The call, "Takbir," is shouted by one member of the audience in exaltation, in celebration. It literally means "aggrandizement."

The response, "Allahu akbar," is shouted by the entire congregation to signify rejoice, approval and praise. It literally means "Allah is great."

Maryam Funches could not stop smiling. She had come to the end of a long road, and she was glad for it; she was glowing. She also was a little tired.

"I think I need a break," she said Saturday before joining 13 of her classmates in a large, nondescript conference room. With family and friends looking on, they became the first students to receive diplomas from the School of Islamic and Social Sciences in Leesburg--the only graduate school of its kind in the United States.

The road began three years ago when two dozen ambitious Muslim scholars walked through the school's doors. The first class consisted of students from around the world who had come for reasons as diverse as they themselves. Some had come to study their religion in an academic setting, others to become military chaplains or imams--Muslim spiritual leaders. Most said they learned even more than they had anticipated.

"This school has done a tremendous job of exposing me to other cultures," said Abdul-Rahman Yaki. Wearing a costume of his native Ghana--a white gown with gold trim called a babanriga and a matching hulla on his head--he, too, was all smiles as he readied himself to accept his diploma.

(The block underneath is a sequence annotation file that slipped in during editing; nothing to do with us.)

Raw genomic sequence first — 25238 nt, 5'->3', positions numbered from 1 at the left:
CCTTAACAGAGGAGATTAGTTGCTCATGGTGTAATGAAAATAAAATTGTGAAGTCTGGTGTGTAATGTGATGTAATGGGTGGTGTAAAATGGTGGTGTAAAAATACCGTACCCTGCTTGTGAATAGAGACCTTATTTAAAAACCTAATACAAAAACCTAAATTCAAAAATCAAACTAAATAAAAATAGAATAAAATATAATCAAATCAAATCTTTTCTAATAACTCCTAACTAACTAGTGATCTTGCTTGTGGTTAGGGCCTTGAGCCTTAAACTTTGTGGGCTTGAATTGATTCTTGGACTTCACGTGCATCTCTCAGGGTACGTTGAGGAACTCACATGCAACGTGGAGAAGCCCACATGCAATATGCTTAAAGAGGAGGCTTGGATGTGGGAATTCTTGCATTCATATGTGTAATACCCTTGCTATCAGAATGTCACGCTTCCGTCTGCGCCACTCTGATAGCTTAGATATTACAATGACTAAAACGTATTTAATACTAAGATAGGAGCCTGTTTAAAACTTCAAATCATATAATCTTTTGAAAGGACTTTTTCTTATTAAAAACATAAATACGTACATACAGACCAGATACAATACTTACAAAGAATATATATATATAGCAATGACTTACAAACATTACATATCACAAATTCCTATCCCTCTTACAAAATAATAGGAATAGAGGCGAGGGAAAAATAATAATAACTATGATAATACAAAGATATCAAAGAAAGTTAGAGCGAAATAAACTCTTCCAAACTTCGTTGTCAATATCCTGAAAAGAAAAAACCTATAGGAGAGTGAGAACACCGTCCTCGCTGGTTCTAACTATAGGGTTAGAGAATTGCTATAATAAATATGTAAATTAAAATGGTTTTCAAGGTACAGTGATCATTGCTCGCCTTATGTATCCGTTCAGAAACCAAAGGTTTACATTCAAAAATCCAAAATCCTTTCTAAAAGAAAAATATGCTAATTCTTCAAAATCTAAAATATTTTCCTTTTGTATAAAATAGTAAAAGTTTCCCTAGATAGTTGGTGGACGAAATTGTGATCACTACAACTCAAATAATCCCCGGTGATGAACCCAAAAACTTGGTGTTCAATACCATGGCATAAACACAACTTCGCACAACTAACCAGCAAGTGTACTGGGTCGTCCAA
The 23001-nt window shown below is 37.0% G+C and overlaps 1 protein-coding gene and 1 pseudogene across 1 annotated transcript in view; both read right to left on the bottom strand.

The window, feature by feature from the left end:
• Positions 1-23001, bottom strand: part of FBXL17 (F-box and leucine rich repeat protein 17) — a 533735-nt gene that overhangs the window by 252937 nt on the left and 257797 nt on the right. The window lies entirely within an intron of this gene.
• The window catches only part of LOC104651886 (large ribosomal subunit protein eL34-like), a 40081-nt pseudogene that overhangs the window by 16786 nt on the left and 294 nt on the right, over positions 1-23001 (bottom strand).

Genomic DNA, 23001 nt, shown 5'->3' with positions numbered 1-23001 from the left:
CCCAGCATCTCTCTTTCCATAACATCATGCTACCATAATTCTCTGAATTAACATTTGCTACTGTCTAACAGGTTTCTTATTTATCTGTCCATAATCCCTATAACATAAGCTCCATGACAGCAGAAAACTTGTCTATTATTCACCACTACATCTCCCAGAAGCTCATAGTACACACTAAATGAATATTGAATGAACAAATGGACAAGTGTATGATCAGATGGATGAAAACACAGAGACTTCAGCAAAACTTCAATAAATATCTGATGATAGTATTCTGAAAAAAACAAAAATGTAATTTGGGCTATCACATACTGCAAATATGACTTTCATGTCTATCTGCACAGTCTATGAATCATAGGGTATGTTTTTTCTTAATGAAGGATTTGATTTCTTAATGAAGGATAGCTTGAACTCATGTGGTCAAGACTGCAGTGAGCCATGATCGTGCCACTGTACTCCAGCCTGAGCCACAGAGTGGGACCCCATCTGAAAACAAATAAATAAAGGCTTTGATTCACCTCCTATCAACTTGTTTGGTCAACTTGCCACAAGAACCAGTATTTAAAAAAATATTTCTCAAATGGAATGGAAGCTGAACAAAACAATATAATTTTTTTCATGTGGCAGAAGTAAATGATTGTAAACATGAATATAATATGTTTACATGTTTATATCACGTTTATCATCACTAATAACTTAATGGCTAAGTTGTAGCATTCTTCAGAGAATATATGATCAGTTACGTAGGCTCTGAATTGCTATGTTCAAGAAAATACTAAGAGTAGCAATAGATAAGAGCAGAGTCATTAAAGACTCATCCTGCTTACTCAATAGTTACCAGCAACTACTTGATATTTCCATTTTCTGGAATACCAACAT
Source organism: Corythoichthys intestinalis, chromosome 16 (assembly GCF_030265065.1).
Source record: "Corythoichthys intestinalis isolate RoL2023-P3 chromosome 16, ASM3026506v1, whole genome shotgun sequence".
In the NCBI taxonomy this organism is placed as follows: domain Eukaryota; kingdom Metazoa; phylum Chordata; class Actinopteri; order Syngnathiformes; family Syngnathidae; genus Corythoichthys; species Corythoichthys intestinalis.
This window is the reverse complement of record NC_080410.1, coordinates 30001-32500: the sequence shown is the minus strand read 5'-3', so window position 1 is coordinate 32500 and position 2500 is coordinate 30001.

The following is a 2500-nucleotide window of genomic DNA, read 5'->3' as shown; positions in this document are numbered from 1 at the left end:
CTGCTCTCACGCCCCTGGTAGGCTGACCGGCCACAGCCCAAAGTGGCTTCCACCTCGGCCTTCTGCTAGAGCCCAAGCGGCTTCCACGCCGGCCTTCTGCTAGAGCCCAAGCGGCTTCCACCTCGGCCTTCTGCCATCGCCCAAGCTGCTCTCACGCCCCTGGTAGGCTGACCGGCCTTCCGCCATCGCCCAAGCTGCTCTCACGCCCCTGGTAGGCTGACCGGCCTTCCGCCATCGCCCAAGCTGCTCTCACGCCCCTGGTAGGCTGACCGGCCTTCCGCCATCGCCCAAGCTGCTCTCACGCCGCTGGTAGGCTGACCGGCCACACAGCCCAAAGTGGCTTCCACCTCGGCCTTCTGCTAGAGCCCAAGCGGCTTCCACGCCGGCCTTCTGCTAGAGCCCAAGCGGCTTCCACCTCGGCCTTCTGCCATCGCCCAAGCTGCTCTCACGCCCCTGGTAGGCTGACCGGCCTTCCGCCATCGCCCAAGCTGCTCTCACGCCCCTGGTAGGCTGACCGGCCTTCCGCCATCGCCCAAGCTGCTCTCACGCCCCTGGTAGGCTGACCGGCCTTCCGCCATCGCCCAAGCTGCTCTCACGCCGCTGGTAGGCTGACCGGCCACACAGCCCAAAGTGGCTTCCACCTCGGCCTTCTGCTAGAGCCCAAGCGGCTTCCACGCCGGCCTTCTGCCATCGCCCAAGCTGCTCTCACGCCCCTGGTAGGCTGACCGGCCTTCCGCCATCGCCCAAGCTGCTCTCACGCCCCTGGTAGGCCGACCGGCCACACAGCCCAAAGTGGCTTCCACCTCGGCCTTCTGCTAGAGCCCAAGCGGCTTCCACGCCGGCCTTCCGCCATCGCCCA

Yaki, 32, was a teacher and researcher in an Islamic center before coming to Leesburg, and he will return to Ghana to continue teaching and researching what he has learned. What impressed him most about the school was the way it taught--even embraced--Western values alongside of Islamic religious law, known as Shari'a. "Let's sit down with other faiths peacefully" to learn from one another, he said.

The school's founder and president, Taha Jabir Alalwani, said that is the school's mission.

"The main message," said Alalwani, who has taught in Saudi Arabia and Cairo and written several books on Shari'a, "is to build a bridge between Islam and the West . . . to understand the values of the founders of this beautiful country."

Instead of teaching only the religious aspects of the Koran, the Muslim holy book, Alalwani also emphasizes the historic and social context of the origins of Islamic notions of jurisprudence. He said he wants his students to learn about other cultures and other faiths and sums up his goal in a simple slogan: "Understanding to avoid extremism."

Addressing the graduates Saturday, he said, "Our goal is integration . . . between Islamic civilization and Islamic culture with Western civilization and Western culture . . . [by] building a sense of critique in the student's mind to critique them both."

In the audience someone calls "Takbir" in celebration of the students' accomplishment. The response bounces back in affirmation, "Allahu akbar."

The school is bridging gaps in other ways, too. Its first valedictorian, Iraqi-born Zainab Alwani, said that at school, she found herself "side by side with men, carrying the same responsibility, the same mission."